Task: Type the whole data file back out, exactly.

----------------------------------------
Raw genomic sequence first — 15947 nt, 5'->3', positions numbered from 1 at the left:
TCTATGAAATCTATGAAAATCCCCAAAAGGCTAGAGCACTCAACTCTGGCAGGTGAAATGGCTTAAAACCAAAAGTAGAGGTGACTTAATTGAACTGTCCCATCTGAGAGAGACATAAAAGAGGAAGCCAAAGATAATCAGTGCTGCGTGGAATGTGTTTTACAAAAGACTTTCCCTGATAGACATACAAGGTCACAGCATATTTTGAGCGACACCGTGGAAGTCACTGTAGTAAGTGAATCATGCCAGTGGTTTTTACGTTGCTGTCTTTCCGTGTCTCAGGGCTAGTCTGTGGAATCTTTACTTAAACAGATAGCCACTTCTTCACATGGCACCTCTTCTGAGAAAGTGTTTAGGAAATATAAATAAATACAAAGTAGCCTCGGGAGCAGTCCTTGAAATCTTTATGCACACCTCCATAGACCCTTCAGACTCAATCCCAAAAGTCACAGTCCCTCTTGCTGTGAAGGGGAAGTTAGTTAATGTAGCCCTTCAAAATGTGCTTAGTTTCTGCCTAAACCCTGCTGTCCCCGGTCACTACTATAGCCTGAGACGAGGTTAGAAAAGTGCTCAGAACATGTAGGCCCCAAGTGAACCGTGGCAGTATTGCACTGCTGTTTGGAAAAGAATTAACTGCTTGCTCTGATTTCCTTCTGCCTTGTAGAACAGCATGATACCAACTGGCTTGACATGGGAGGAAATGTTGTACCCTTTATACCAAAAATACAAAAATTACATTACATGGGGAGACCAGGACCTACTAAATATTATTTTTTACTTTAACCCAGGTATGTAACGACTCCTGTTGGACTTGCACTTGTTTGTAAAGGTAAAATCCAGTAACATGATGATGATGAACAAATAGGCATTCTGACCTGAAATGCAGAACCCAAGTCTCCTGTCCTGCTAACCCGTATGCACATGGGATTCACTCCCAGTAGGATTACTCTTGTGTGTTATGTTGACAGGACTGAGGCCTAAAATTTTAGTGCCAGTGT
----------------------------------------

Raw genomic sequence first — 15947 nt, 5'->3', positions numbered from 1 at the left:
TCTATGAAATCTATGAAAATCCCCAAAAGGCTAGAGCACTCAACTCTGGCAGGTGAAATGGCTTAAAACCAAAAGTAGAGGTGACTTAATTGAACTGTCCCATCTGAGAGAGACATAAAAGAGGAAGCCAAAGATAATCAGTGCTGCGTGGAATGTGTTTTACAAAAGACTTTCCCTGATAGACATACAAGGTCACAGCATATTTTGAGCGACACCGTGGAAGTCACTGTAGTAAGTGAATCATGCCAGTGGTTTTTACGTTGCTGTCTTTCCGTGTCTCAGGGCTAGTCTGTGGAATCTTTACTTAAACAGATAGCCACTTCTTCACATGGCACCTCTTCTGAGAAAGTGTTTAGGAAATATAAATAAATACAAAGTAGCCTCGGGAGCAGTCCTTGAAATCTTTATGCACACCTCCATAGACCCTTCAGACTCAATCCCAAAAGTCACAGTCCCTCTTGCTGTGAAGGGGAAGTTAGTTAATGTAGCCCTTCAAAATGTGCTTAGTTTCTGCCTAAACCCTGCTGTCCCCGGTCACTACTATAGCCTGAGACGAGGTTAGAAAAGTGCTCAGAACATGTAGGCCCCAAGTGAACCGTGGCAGTATTGCACTGCTGTTTGGAAAAGAATTAACTGCTTGCTCTGATTTCCTTCTGCCTTGTAGAACAGCATGATACCAACTGGCTTGACATGGGAGGAAATGTTGTACCCTTTATACCAAAAATACAAAAATTACATTACATGGGGAGACCAGGACCTACTAAATATTATTTTTTACTTTAACCCAGGTATGTAACGACTCCTGTTGGACTTGCACTTGTTTGTAAAGGTAAAATCCAGTAACATGATGATGATGAACAAATAGGCATTCTGACCTGAAATGCAGAACCCAAGTCTCCTGTCCTGCTAACCCGTATGCACATGGGATTCACTCCCAGTAGGATTACTCTTGTGTGTTATGTTGACAGGACTGAGGCCTAAAATTTTAGTGCCAGTGT